The ceremony will be held next week in Coventry at the Rising Global Peace Forum, which was launched last year by Archbishop Desmond Tutu, on the anniversary of the Coventry blitz, a night of devastating Luftwaffe bombing during the Second World War.
An outcry of national mourning followed the MP’s killing last June. She was known as a vocal advocate for various humanitarian causes, including the White Helmets’ work in Syria.
Ms Cox’s husband Brendan said she would have been delighted to see the group honoured.
“Jo was inspired by the White Helmets because they personified some of the best about humankind in some of the worst circumstances. These are the people who run towards danger when others run away,” he said.
“They’ve saved over 70,000 lives and helped many more and, for Jo, they were a symbol of how, even in the depth of inhumanity, humanity can still respond and individuals can still find that compassion, that commitment and that service in their hearts.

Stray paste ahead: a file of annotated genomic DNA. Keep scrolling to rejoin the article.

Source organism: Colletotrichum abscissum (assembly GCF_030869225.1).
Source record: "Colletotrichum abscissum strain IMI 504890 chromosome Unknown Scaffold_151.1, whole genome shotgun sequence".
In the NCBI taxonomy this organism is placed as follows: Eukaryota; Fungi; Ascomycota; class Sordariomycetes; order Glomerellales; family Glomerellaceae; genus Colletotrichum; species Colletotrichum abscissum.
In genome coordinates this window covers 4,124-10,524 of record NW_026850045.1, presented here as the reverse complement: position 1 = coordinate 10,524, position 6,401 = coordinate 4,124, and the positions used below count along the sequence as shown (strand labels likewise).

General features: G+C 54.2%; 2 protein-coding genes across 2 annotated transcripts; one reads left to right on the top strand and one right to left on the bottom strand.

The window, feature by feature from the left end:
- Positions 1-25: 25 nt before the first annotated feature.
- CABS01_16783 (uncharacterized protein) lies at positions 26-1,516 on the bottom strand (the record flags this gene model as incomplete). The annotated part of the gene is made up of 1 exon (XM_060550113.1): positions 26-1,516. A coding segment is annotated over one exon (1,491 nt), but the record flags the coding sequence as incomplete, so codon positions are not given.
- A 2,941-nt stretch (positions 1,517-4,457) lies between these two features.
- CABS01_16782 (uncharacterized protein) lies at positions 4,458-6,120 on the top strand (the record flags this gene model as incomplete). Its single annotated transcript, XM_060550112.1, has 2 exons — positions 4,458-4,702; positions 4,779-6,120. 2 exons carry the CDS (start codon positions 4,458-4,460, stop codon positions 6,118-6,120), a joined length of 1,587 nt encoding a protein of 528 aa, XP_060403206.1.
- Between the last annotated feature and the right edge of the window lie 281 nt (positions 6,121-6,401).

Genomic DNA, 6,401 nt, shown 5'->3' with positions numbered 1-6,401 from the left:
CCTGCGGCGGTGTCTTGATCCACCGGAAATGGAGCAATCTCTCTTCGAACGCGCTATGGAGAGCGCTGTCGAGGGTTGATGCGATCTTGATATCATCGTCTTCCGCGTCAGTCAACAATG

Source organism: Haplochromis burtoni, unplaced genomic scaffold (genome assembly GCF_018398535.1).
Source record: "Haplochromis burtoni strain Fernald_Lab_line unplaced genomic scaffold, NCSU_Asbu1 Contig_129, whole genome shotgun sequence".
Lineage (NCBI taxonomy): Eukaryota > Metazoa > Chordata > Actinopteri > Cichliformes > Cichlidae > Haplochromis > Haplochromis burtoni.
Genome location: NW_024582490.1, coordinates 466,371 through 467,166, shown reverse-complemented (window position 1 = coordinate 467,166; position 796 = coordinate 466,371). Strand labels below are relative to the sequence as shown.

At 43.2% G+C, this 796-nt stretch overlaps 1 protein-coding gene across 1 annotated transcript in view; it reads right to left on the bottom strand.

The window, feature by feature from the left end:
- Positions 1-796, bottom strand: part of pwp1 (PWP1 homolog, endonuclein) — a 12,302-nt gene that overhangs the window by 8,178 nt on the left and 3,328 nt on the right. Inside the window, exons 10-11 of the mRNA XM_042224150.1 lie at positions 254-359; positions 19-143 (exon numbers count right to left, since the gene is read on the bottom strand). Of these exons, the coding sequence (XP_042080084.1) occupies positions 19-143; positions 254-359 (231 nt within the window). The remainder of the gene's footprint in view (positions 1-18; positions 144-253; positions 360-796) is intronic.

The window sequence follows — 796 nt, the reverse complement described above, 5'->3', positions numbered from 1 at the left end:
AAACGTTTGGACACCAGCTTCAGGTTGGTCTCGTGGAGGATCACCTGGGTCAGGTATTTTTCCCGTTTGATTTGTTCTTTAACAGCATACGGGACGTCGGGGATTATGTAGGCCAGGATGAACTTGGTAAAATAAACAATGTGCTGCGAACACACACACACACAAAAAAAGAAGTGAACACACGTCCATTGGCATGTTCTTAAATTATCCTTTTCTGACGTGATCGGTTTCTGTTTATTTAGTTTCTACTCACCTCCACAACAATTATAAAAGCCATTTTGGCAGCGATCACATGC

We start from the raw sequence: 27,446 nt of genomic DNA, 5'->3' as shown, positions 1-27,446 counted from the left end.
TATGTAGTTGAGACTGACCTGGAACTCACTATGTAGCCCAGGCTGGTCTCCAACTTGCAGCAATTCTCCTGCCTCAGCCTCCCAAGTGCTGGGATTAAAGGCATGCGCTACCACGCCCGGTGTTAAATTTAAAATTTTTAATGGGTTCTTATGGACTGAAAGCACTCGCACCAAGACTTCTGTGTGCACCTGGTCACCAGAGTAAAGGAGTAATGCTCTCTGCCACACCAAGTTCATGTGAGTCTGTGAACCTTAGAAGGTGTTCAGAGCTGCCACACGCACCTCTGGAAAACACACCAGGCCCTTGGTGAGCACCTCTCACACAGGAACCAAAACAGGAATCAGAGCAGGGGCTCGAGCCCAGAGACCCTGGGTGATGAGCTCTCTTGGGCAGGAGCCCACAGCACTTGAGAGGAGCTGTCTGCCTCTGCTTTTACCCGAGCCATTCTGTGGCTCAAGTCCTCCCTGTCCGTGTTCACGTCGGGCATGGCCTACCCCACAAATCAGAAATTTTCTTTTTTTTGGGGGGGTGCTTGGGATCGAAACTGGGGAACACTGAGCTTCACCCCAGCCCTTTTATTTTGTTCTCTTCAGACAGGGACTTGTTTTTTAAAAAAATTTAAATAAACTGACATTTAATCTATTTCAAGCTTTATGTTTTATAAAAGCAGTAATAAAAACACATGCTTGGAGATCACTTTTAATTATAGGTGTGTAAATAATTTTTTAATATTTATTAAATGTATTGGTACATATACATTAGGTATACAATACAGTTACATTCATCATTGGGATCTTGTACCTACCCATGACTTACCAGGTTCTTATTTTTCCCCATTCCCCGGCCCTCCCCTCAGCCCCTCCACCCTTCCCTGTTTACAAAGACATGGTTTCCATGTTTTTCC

“Jo worked on Syria for many years and she focused on it not because it was high profile but because it was the clearest case in the world of where civilians were at risk and the international community was ignoring their plight, saving up all sorts of problems for itself in the future.
"But it’s not just about Syria – this is about standing up for what is right and for our values in the face of threats, and those threats come in different forms.”
Shortly before her death, Ms Cox had written to the Nobel Peace Prize committee to nominate the civilian group. However it was awarded to Colombia’s president Juan Manuel Santos for his work ending the country’s civil war.
Mr Cox said: “In one of the last speeches that Jo gave she said that all that was required for evil to triumph was for good men and women to do nothing. That is even more true today.”
Former aid worker Ms Cox was co-chair of the Friends of Syria All-Party Parliamentary Group with MP Andrew Mitchell, and fought for greater protections for Syria’s civilian population.
Mr Mitchell, who will be speaking at the conference, paid tribute to his late colleague.
“I’m delighted by the decision to award her and the White Helmets with the global peace prize,” he said.
“I hope this will help in keeping her memory alive for future generations to learn from this talented woman.”
The recognition comes as the trial of Thomas Mair, the man accused of fatally shooting and stabbing her, begins.
The MP for Batley and Spen was killed in front of her constituency surgery in Birstall, West Yorkshire, on 16 June.
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